Sie sind auf Seite 1von 4

Page 1 of 4

Maximum Shear Stress in a Rectangular Cross-Section Subject to Orthogonal Shear Forces



The goal is to determine an appropriate maximum shear stress over a rectangular cross section
subjected to shear forces in two orthogonal directions.

Using vector addition, resolving orthogonal shear forces generates a single shear force. The
resolved shear force acts on a "rotated" rectangular cross section. With the resolved force, the
maximum shear stress on the "rotated" system can be determined.

The maximum shear force is found using the shear force equation for any location in a cross
sectional shape. Choosing proper values for each term will yield the maximum shear stress in
the "rotated" rectangular cross section.

Shear Equation:






where V is the shear force, A
a
is the area below the line of interest, is the distance from the
centroid of the entire cross section to the centroid of A
a
, I is the moment of inertia about an axis
perpendicular to the shear force, and w is the length of the line of interest bisecting the cross
section. In our case, the line of interest bisects the rectangle through the centroid at an angle
determined by the shear stress acting in both the x- and y-directions.

For a rotated system:

The shear force,

, is



with a magnitude




the angle from the x-axis to the shear force is



where

is a unit vector in the x-direction.



Page 2 of 4

The rotated x-axis, x', is found at an angle from the original x-axis



In order to find A
a
and the centroid of A
a
, a coordinate system is placed at the lower left hand
corner of rectangle A. The vertices of A
a
are found in x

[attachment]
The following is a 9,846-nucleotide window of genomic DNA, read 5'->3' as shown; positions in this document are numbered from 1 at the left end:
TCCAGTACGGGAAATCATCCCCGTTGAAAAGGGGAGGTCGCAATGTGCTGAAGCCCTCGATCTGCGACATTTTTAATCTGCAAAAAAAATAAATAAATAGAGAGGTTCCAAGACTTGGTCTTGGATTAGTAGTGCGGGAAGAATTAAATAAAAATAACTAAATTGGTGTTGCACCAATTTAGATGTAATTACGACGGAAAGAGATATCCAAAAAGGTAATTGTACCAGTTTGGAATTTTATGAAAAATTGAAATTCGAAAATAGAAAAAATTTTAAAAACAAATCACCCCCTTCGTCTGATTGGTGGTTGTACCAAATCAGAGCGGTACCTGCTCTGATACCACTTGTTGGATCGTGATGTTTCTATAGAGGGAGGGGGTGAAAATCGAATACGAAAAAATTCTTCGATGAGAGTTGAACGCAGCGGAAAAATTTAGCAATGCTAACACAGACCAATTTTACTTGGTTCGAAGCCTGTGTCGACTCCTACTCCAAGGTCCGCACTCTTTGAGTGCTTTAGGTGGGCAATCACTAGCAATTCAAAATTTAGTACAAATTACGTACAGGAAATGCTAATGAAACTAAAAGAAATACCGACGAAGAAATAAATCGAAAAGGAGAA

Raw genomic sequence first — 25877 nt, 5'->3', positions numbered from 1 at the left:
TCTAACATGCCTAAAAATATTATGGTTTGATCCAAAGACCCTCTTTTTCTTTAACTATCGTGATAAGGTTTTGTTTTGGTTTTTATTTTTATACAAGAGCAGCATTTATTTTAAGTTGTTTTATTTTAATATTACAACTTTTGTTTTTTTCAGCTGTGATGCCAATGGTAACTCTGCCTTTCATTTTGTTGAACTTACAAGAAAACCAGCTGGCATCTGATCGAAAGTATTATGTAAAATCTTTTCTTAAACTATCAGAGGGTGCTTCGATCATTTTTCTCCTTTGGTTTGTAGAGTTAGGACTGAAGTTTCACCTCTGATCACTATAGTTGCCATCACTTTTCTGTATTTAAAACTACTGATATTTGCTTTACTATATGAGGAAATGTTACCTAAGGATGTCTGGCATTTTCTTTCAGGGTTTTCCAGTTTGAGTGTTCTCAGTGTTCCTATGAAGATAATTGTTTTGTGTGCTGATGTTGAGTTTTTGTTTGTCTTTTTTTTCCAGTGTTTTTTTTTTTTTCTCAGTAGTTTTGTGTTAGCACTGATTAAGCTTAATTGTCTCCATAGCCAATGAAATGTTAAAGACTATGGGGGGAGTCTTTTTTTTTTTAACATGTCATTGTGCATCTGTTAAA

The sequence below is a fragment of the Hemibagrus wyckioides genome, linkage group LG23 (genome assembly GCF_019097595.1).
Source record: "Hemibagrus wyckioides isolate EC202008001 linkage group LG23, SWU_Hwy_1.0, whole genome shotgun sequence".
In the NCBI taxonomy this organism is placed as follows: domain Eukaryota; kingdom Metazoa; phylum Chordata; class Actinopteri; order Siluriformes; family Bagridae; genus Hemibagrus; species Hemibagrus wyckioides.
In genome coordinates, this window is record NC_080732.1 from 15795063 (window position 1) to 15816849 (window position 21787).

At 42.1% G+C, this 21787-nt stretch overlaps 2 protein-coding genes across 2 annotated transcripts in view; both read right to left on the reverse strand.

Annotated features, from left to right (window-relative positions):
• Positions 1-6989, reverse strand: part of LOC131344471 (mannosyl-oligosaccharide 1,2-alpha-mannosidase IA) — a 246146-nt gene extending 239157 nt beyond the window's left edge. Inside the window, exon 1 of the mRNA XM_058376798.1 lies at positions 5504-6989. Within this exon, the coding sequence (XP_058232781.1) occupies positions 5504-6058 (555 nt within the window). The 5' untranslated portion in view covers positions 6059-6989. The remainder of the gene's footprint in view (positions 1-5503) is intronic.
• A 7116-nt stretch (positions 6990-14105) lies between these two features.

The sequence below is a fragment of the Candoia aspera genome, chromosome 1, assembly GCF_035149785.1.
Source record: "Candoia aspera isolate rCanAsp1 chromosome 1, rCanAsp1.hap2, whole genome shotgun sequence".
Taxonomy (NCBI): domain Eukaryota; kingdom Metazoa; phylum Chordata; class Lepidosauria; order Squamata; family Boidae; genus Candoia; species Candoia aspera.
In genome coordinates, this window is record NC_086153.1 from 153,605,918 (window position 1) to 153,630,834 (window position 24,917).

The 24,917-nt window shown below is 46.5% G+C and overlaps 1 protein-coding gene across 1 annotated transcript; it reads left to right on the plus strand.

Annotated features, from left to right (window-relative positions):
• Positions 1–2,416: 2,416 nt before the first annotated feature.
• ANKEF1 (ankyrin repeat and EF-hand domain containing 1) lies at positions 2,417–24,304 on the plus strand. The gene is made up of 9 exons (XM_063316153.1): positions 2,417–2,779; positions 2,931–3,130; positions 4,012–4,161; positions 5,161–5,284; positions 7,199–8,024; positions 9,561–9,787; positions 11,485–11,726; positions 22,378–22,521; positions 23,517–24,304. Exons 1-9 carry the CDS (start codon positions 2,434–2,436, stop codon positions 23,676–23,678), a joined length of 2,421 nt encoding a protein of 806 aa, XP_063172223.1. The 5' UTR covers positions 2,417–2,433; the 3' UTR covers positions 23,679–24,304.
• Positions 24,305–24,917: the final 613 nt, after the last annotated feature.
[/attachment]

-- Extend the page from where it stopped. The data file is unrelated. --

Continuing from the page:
i
and y
i
starting at origin and numbered
in a counter clockwise manner with indexing starting at zero.



Area A
a
is found using the following method



Since the original rectangle area is bisected through it's centroid, the area of A
a
will always be
half of the original total area, A
total
= h b.

The coordinates of the centroid for A
a
are found using the following equations


These coordinates are relative to the coordinate system , by rotating the (C
x
, C
y
) by an angle
= -, the distance can be measured against the original origin, O



is found by subtracting

from half the height of the rectangle





Page 3 of 4

The rotated moment of inertia,

is found using the following equation




Since the original I
x
and I
y
are principle area moments of inertia, I
xy
is zero. This results in the
following I value about an axis perpendicular to the direction of the shear force



The length of the line of interest across the "rotated" cross section is found



where



Using the method described above, the maximum shear stress can be found using the following
equation





The maximum shear stress occurs along the line of interest that bisects the centroid at an angle.
It is important to note that the sign convention for a positive value of is counterclockwise
rotation. Also note, that these formulas have a limit of

; the theory behind the


method is still valid, but the current equations are not robust enough to handle any value of .
Page 4 of 4


Figure 1: Shear Force on an Arbitrary Shape at an Arbitrary Point of Interest
Figure 2: Resolved Shear Force Acting on A Rotated System
(note that is negative in this figure)